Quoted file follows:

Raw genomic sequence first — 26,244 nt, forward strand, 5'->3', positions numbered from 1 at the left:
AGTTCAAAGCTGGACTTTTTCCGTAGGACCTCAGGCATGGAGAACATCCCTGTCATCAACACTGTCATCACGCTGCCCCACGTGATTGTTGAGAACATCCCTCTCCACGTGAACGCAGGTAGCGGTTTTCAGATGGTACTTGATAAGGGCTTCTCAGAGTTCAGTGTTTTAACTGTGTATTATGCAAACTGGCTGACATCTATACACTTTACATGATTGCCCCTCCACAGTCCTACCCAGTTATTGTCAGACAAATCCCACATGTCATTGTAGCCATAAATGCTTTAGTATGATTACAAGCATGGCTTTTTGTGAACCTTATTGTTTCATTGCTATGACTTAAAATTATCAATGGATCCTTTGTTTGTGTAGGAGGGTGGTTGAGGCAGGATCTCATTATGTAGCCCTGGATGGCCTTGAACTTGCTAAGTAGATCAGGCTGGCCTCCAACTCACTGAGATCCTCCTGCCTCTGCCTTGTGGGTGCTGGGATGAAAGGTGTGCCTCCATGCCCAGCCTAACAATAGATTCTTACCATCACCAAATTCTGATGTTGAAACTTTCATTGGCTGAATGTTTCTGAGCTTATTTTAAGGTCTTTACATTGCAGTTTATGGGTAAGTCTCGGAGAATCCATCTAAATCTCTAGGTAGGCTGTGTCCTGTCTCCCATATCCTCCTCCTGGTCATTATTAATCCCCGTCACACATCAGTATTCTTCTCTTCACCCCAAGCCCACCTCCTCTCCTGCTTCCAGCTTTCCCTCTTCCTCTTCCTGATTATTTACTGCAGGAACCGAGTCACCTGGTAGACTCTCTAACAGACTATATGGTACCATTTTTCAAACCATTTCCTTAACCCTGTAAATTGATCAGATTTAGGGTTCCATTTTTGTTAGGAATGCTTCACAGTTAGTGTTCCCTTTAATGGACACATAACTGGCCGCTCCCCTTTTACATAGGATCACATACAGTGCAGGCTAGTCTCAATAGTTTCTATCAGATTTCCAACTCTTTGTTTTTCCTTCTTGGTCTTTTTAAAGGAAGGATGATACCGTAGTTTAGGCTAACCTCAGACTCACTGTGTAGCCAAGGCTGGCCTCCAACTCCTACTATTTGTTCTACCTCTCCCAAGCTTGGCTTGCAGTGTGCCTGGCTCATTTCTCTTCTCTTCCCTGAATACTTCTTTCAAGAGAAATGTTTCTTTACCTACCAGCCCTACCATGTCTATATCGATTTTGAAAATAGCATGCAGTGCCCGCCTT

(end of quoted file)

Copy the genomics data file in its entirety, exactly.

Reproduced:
Raw genomic sequence first — 26,244 nt, forward strand, 5'->3', positions numbered from 1 at the left:
AGTTCAAAGCTGGACTTTTTCCGTAGGACCTCAGGCATGGAGAACATCCCTGTCATCAACACTGTCATCACGCTGCCCCACGTGATTGTTGAGAACATCCCTCTCCACGTGAACGCAGGTAGCGGTTTTCAGATGGTACTTGATAAGGGCTTCTCAGAGTTCAGTGTTTTAACTGTGTATTATGCAAACTGGCTGACATCTATACACTTTACATGATTGCCCCTCCACAGTCCTACCCAGTTATTGTCAGACAAATCCCACATGTCATTGTAGCCATAAATGCTTTAGTATGATTACAAGCATGGCTTTTTGTGAACCTTATTGTTTCATTGCTATGACTTAAAATTATCAATGGATCCTTTGTTTGTGTAGGAGGGTGGTTGAGGCAGGATCTCATTATGTAGCCCTGGATGGCCTTGAACTTGCTAAGTAGATCAGGCTGGCCTCCAACTCACTGAGATCCTCCTGCCTCTGCCTTGTGGGTGCTGGGATGAAAGGTGTGCCTCCATGCCCAGCCTAACAATAGATTCTTACCATCACCAAATTCTGATGTTGAAACTTTCATTGGCTGAATGTTTCTGAGCTTATTTTAAGGTCTTTACATTGCAGTTTATGGGTAAGTCTCGGAGAATCCATCTAAATCTCTAGGTAGGCTGTGTCCTGTCTCCCATATCCTCCTCCTGGTCATTATTAATCCCCGTCACACATCAGTATTCTTCTCTTCACCCCAAGCCCACCTCCTCTCCTGCTTCCAGCTTTCCCTCTTCCTCTTCCTGATTATTTACTGCAGGAACCGAGTCACCTGGTAGACTCTCTAACAGACTATATGGTACCATTTTTCAAACCATTTCCTTAACCCTGTAAATTGATCAGATTTAGGGTTCCATTTTTGTTAGGAATGCTTCACAGTTAGTGTTCCCTTTAATGGACACATAACTGGCCGCTCCCCTTTTACATAGGATCACATACAGTGCAGGCTAGTCTCAATAGTTTCTATCAGATTTCCAACTCTTTGTTTTTCCTTCTTGGTCTTTTTAAAGGAAGGATGATACCGTAGTTTAGGCTAACCTCAGACTCACTGTGTAGCCAAGGCTGGCCTCCAACTCCTACTATTTGTTCTACCTCTCCCAAGCTTGGCTTGCAGTGTGCCTGGCTCATTTCTCTTCTCTTCCCTGAATACTTCTTTCAAGAGAAATGTTTCTTTACCTACCAGCCCTACCATGTCTATATCGATTTTGAAAATAGCATGCAGTGCCCGCCTT